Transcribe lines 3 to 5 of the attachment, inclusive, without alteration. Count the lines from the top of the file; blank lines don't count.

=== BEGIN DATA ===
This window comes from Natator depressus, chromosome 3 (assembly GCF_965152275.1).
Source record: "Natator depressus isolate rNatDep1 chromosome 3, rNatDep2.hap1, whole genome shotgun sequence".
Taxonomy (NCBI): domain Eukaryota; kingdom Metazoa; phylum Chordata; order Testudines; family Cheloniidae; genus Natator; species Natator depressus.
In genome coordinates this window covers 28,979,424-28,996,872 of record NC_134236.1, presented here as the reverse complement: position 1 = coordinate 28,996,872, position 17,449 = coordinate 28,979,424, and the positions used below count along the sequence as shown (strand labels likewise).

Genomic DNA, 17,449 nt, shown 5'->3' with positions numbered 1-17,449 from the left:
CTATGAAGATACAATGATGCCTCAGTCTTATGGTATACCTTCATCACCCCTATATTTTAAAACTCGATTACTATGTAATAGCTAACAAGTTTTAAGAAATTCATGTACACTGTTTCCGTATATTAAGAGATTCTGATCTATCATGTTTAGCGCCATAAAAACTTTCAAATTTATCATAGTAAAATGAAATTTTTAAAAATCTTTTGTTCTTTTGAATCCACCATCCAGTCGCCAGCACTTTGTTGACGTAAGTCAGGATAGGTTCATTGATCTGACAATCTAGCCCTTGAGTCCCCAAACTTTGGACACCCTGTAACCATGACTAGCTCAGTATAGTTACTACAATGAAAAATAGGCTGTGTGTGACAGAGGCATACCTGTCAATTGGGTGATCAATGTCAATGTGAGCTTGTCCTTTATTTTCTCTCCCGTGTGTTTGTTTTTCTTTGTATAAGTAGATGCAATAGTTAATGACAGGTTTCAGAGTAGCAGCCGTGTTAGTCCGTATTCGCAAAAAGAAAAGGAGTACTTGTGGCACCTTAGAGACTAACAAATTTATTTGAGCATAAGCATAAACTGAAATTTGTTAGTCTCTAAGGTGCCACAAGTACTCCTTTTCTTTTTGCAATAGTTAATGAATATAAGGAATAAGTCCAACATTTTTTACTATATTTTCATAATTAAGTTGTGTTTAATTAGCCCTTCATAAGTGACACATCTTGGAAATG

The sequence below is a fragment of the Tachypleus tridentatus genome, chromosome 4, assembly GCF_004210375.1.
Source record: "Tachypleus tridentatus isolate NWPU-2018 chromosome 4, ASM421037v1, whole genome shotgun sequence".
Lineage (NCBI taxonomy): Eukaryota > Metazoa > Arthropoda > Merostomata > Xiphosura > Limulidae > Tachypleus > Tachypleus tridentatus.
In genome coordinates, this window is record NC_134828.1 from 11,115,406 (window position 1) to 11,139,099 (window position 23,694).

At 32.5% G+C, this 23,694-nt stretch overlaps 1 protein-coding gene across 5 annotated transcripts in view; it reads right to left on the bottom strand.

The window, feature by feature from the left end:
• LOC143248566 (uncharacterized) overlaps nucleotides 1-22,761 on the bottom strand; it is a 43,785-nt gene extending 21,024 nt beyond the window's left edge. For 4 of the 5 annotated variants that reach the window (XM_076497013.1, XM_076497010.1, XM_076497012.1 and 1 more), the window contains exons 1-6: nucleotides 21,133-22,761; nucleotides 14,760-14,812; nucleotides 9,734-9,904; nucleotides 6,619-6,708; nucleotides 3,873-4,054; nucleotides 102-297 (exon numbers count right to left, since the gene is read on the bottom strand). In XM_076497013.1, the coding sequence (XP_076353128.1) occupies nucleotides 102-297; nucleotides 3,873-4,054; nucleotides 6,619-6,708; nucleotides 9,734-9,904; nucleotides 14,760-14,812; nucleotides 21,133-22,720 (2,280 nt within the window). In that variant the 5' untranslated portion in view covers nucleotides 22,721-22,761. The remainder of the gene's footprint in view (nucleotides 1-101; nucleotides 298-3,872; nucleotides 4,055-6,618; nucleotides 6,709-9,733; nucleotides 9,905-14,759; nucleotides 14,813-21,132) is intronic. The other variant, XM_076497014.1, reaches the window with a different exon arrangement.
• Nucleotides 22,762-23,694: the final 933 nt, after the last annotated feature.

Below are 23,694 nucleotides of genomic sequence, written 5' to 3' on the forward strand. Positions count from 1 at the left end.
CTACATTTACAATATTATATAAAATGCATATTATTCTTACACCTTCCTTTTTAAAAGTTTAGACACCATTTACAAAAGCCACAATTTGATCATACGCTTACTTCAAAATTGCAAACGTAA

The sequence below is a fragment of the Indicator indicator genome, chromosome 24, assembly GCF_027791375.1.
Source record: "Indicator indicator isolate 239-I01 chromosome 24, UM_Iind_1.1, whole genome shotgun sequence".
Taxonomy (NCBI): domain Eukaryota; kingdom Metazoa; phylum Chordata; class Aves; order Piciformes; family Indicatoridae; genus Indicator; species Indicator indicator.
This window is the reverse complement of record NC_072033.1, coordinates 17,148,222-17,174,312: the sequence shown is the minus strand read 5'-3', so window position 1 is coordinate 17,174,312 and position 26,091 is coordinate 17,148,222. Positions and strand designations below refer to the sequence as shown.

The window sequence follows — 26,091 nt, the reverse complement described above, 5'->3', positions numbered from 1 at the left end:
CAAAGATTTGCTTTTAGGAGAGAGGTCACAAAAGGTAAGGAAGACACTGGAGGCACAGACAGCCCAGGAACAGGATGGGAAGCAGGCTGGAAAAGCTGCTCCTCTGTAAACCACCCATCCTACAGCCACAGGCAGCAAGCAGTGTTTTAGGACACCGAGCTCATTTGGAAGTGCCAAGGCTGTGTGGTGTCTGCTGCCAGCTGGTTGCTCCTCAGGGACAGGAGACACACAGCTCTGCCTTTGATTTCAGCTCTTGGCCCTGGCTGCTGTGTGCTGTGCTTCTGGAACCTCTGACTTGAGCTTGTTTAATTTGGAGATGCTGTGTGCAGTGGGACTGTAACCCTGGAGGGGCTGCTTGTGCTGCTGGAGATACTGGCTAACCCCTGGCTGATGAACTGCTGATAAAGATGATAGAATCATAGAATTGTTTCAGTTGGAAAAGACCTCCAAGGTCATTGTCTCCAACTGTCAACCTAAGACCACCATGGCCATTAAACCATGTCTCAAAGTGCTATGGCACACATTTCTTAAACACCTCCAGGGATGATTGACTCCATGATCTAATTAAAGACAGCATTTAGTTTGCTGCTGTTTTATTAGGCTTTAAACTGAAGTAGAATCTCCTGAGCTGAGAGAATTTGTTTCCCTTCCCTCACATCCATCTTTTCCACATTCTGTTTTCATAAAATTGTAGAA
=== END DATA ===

Taxonomy (NCBI): domain Eukaryota; kingdom Metazoa; phylum Chordata; order Testudines; family Cheloniidae; genus Natator; species Natator depressus.
In genome coordinates this window covers 28,979,424-28,996,872 of record NC_134236.1, presented here as the reverse complement: position 1 = coordinate 28,996,872, position 17,449 = coordinate 28,979,424, and the positions used below count along the sequence as shown (strand labels likewise).

Genomic DNA, 17,449 nt, shown 5'->3' with positions numbered 1-17,449 from the left: